Vitamin D: A Key Player in Your Future Baby's Health
Vitamin D is an essential nutrient in our bodies and it is especially important to fertility, pregnancy, and early childhood health. Unfortunately, vitamin D isn’t getting the attention it deserves in many prenatal healthcare settings. Most women are not being routinely tested for adequate vitamin D levels during preconception or pregnancy and the current research suggests that this policy could use an update. Read on to learn about why vitamin D is so important for you and your baby and what you can do to optimize your levels before and during pregnancy!
We also want to give a huge shout-out to Lily Nichols RDN, CDE for tracking down and compiling many of the research articles cited in this post! Lily is a real-food dietitian who specializes in prenatal nutrition and gestational diabetes and she has an incredible commitment to providing accessible evidence-based guidance to expecting mothers. Her book Real Food for Pregnancy is quite literally the BEST book we’ve read on prenatal nutrition and we’ve learned a great deal from her work. You can find the book here.
What is Vitamin D?
Vitamin D is a fat-soluble nutrient that actually functions as a hormone. Its main role in the body is to help us maintain proper blood levels of calcium and phosphorous, both of which are essential to bone health and the development of the fetal skeleton during pregnancy. Vitamin D is also important for many other functions in the body, including:
Blood sugar regulation
Immune system health
Gene regulation and expression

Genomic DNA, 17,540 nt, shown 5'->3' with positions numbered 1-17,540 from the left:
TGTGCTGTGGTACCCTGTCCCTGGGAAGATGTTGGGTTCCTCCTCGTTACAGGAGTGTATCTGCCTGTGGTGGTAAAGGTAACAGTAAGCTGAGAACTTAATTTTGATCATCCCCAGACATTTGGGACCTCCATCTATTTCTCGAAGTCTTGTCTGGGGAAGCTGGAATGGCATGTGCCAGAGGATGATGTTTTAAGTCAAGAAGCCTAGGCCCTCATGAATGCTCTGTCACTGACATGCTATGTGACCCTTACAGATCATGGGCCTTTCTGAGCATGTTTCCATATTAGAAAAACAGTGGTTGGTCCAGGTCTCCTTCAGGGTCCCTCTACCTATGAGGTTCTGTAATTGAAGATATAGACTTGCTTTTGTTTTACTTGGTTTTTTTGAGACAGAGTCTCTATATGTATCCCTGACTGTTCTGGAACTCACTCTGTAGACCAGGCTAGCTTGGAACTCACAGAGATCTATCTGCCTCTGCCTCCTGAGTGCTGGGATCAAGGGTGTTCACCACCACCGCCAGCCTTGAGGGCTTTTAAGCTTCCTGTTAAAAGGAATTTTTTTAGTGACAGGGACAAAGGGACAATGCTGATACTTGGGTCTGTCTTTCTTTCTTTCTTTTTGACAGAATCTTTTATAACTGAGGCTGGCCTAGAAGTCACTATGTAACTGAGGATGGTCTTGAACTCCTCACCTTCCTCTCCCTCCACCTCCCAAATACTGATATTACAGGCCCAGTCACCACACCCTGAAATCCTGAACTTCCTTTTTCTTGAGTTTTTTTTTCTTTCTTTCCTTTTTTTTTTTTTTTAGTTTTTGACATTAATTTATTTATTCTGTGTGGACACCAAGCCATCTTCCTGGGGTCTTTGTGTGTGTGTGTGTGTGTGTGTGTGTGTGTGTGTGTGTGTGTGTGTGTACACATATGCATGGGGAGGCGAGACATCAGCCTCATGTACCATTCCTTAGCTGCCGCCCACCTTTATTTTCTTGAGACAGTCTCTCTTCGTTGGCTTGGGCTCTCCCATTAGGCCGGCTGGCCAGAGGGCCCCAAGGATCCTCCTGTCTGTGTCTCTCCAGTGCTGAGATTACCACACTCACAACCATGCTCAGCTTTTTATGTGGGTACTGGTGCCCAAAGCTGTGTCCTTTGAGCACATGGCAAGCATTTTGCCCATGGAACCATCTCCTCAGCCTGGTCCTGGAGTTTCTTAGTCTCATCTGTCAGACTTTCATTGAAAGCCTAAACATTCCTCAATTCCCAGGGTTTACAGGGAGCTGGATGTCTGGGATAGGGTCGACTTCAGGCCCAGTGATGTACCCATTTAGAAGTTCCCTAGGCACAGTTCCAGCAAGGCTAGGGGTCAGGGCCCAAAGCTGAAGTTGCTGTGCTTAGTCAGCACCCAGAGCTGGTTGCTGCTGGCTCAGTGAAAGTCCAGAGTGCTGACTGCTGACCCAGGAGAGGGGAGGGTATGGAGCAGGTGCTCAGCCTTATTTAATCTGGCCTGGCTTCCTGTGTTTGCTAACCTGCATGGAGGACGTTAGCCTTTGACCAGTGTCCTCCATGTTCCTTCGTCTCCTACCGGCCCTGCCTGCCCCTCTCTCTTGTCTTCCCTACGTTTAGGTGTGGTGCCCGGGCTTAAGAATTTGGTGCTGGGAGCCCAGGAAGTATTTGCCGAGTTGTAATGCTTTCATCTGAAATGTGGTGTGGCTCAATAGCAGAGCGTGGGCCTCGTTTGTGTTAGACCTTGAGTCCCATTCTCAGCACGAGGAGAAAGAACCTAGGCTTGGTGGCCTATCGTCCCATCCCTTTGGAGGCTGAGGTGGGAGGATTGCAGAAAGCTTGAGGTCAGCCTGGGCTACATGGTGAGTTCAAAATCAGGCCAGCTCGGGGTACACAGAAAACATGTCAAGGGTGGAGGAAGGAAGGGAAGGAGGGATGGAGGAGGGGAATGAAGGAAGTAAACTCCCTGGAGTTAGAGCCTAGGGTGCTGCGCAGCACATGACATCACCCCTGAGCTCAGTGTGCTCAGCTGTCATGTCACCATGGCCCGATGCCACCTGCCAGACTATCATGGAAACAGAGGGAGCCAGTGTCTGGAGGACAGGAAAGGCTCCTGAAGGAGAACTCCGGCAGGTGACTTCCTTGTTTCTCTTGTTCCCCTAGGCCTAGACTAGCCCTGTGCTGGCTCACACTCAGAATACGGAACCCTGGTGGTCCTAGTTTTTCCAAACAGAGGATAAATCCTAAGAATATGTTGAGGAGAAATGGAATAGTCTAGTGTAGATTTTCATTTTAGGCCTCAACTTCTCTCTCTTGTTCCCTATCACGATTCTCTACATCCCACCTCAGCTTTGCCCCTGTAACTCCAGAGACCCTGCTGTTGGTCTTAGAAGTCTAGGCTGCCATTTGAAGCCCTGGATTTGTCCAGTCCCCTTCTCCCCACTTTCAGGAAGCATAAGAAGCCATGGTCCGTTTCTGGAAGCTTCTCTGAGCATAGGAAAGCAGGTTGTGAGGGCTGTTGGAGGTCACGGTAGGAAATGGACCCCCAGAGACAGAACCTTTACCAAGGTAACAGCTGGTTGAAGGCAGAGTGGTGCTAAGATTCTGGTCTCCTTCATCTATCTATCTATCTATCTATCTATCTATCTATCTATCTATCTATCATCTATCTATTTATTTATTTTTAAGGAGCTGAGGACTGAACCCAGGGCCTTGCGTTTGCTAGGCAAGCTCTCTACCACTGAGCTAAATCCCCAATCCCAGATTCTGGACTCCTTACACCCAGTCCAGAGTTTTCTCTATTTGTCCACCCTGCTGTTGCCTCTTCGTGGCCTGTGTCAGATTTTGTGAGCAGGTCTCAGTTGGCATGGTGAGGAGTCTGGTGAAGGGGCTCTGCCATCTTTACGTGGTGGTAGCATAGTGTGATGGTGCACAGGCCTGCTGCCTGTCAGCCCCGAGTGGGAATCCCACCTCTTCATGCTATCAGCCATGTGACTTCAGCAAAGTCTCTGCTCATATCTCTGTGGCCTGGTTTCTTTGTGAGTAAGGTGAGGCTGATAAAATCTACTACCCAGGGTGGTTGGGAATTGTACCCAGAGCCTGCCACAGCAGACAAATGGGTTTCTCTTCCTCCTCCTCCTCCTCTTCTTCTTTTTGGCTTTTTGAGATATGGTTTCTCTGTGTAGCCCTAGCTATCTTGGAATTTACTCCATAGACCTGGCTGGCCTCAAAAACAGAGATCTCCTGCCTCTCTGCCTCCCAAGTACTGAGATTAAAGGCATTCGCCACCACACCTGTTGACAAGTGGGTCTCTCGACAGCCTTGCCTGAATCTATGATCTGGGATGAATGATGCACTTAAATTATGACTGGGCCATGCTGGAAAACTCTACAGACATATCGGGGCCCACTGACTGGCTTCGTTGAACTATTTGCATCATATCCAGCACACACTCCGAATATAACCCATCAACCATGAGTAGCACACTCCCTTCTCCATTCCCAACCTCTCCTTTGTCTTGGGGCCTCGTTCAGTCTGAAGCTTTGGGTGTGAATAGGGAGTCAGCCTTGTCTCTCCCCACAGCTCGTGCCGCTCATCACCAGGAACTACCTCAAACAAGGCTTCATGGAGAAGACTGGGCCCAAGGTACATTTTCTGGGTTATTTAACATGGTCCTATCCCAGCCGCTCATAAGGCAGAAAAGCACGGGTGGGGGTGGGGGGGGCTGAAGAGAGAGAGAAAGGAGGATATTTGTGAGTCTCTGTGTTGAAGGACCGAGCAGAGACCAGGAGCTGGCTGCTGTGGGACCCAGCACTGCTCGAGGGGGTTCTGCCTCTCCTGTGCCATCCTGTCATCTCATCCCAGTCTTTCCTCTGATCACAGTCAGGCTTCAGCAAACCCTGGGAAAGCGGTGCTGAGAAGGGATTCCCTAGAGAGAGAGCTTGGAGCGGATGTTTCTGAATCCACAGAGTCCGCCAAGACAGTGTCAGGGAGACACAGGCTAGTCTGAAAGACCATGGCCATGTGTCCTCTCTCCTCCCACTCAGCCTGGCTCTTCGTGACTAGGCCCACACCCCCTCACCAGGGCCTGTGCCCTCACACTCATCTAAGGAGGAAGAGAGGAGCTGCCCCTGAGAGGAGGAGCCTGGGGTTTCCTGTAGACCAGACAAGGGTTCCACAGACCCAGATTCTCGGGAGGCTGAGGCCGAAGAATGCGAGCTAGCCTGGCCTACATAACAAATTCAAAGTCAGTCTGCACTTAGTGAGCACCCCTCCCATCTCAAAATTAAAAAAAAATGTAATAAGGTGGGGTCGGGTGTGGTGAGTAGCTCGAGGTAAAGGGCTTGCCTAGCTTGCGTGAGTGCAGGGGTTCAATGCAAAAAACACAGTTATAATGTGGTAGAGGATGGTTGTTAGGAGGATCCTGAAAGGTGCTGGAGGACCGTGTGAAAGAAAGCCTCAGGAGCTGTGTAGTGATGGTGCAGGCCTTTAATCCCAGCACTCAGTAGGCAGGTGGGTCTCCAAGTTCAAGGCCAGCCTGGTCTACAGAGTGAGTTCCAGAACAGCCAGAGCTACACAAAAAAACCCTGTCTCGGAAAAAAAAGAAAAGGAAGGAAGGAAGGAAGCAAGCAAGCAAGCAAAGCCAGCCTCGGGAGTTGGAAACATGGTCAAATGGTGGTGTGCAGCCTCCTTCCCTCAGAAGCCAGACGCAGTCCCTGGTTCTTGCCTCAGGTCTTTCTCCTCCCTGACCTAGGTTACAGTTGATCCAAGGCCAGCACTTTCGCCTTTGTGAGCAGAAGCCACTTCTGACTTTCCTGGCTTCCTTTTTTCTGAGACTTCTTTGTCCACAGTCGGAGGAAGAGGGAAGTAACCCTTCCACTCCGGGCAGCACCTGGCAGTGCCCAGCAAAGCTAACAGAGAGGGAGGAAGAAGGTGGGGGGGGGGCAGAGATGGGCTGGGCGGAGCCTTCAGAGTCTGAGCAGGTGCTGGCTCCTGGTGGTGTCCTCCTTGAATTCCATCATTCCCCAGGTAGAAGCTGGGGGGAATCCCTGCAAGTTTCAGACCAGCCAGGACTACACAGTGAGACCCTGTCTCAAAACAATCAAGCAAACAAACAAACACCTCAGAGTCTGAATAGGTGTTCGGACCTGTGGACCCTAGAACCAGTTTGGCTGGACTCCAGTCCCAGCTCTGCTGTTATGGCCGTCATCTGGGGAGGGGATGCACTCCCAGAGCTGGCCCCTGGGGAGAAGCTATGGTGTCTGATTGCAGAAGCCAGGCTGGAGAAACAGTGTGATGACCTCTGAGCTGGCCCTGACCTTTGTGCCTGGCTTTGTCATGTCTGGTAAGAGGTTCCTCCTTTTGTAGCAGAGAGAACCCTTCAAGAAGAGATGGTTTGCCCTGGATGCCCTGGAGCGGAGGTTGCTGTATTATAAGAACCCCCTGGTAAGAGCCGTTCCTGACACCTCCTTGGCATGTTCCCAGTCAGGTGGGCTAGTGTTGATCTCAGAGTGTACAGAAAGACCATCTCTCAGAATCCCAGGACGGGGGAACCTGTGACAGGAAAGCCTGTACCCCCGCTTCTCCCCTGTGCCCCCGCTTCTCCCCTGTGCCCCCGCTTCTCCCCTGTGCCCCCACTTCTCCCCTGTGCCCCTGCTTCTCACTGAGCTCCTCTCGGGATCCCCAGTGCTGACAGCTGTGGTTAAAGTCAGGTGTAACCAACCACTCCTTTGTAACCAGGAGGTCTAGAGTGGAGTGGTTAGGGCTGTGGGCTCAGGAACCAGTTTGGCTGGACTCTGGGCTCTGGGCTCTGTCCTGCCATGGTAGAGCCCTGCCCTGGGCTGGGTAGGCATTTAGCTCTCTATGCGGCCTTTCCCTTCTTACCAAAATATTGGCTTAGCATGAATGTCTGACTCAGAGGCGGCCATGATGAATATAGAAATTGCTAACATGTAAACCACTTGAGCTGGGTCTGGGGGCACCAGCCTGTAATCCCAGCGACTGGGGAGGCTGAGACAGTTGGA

Blood pressure regulation and cardiovascular health
Brain development and mental health
Regulation of cell growth and differentiation
Preconception and Pregnancy
Having low levels of vitamin D during pregnancy is associated with several pregnancy complications and has been shown to carry risks for fetal development and childhood health. There is also evidence to suggest that lower levels of vitamin D during preconception impairs fertility and may lead to early pregnancy loss.
A meta-analysis from 2013 examined 24 relevant studies and found that vitamin D deficiency was associated with preeclampsia, pre-term birth, gestational diabetes, and having a baby that is small for gestational age. A second meta-analysis of 31 studies found similar results. There are also some studies linking vitamin D deficiency to post-partum depression, bacterial vaginosis, maternal periodontal disease, and risk of C-section birth.
Maternal vitamin D deficiency has been shown to lead to rickets and other bone growth abnormalities in children and can even influence bone health later in life. Newer studies are beginning to investigate the impact of vitamin D on other health issues in children and have found an association between maternal deficiency and increased risk of: